Jan 20, 2014 · 7:00 PM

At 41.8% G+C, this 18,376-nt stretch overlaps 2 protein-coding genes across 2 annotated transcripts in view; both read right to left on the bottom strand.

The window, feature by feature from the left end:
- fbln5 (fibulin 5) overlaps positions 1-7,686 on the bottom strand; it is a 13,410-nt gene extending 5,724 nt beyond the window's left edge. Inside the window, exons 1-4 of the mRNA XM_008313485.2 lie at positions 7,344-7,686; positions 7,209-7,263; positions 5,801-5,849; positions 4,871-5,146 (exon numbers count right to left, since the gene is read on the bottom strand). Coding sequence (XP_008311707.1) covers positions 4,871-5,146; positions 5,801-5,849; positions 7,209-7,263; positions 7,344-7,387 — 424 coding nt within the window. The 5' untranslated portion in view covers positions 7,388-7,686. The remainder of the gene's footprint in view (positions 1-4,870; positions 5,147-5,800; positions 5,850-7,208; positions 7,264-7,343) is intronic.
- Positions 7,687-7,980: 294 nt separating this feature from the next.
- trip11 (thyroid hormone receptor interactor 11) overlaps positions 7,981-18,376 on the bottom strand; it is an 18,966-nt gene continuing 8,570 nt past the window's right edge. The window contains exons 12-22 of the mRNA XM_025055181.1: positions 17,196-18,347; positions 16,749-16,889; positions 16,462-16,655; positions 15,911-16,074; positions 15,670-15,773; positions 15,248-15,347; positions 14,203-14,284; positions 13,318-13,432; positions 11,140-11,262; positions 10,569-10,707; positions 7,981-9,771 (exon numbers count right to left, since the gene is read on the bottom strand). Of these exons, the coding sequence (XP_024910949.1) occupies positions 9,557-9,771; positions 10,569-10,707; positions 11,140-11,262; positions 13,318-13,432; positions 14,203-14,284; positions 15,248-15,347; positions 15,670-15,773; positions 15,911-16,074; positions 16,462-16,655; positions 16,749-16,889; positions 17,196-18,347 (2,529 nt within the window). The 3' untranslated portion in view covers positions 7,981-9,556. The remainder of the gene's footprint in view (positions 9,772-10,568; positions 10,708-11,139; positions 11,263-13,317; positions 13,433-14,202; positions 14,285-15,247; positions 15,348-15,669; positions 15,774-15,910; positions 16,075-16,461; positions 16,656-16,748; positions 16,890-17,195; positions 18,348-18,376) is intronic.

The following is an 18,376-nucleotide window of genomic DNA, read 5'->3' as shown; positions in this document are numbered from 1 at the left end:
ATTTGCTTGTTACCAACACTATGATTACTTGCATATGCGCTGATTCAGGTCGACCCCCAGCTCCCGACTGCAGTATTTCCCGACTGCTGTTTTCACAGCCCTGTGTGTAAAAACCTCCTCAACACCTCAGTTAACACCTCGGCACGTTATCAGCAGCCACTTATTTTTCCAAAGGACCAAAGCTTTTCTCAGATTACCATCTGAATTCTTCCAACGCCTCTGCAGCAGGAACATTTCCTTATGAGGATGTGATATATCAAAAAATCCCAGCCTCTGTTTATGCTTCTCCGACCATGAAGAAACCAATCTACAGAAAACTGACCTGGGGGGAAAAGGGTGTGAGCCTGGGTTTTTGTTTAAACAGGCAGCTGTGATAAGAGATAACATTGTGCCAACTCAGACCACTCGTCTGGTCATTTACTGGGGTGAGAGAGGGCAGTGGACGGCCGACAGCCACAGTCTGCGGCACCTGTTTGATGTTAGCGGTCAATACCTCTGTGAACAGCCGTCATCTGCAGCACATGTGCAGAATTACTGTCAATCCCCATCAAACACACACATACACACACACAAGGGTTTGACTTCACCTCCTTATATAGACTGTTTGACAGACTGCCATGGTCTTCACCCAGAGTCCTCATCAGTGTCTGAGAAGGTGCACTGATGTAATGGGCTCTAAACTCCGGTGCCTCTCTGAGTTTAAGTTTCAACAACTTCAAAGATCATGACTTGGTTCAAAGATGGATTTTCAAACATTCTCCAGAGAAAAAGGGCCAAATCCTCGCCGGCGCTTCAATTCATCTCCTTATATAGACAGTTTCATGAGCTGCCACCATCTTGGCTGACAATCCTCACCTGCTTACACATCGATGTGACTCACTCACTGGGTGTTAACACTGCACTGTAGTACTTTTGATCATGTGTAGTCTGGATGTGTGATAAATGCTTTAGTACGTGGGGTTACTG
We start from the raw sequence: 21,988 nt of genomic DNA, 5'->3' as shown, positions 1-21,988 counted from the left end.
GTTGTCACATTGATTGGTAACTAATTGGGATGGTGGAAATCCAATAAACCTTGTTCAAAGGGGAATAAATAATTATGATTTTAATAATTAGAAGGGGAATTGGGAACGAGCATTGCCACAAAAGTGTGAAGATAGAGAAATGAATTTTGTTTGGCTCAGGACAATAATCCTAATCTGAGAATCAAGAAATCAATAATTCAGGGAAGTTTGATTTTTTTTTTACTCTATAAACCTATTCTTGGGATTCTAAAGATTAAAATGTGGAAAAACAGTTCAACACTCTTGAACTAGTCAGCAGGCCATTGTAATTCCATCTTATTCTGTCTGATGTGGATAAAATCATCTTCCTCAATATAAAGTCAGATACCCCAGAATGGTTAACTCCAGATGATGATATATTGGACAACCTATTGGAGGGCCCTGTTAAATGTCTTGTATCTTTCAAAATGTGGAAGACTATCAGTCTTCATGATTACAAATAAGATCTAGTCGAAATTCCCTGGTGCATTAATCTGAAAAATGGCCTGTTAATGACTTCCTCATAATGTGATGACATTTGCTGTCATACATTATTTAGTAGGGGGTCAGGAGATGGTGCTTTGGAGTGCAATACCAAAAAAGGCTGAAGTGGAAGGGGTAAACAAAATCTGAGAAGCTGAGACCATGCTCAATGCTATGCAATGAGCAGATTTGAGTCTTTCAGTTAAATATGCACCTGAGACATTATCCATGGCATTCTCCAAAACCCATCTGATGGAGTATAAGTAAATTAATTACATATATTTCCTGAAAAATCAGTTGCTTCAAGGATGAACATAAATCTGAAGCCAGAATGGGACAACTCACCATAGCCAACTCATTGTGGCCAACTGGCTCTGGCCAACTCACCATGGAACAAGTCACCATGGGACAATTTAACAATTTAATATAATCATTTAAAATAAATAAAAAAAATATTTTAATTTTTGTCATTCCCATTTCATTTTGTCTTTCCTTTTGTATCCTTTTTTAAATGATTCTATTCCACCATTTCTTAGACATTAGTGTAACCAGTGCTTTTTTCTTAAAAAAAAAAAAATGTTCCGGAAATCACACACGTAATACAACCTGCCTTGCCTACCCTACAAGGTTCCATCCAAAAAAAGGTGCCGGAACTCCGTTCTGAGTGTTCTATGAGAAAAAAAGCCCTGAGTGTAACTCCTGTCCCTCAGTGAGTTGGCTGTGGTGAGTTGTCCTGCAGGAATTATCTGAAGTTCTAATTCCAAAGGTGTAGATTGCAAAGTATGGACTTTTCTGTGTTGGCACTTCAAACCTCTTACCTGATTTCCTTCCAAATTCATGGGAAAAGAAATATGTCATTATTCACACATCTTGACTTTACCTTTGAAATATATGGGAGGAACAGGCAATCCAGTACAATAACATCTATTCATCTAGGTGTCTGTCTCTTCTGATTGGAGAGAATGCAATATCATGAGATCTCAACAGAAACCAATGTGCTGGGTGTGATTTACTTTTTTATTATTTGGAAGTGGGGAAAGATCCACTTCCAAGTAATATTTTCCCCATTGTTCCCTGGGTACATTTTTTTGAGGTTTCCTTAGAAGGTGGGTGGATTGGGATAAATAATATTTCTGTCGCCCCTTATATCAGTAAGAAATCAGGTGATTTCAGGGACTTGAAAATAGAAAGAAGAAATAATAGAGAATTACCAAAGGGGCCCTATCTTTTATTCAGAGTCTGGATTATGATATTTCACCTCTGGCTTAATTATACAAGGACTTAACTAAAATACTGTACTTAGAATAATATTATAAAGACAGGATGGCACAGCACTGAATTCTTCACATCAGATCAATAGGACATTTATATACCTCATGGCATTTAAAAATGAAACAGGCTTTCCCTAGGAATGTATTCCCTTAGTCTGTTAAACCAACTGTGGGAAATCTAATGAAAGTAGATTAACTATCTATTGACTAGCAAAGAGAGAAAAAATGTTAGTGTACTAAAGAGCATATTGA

The New York Time calls this memoir by the leading guitarist, songwriting and founding member of the Rolling Stones electrifying. The Guardian says that Richards, "the most famous survivor of them all," breaks with the tradition of survivor narratives which typically trace an arc from excess through despair to redemption. His memoir, says reviewer O'Hagan "contains excess aplenty but hardly any despair and very little redemption. Keith did it all, had a hell of a good time, and survived to brag about it." Dan Chiasson, reviewer for the New York Review of Books. suggests that Keith Richards' Life is "a raffish and unlikely heir to two great memoirs of thrift and common sense, Walden, and Ben Franklin's Autobiography" noting that it displaces moral instruction onto the purely practical (if often useless) information. Reading it is a wild ride. I highly recommend it. Keith has a talent for life and his unique and exuberant voice comes through on every page.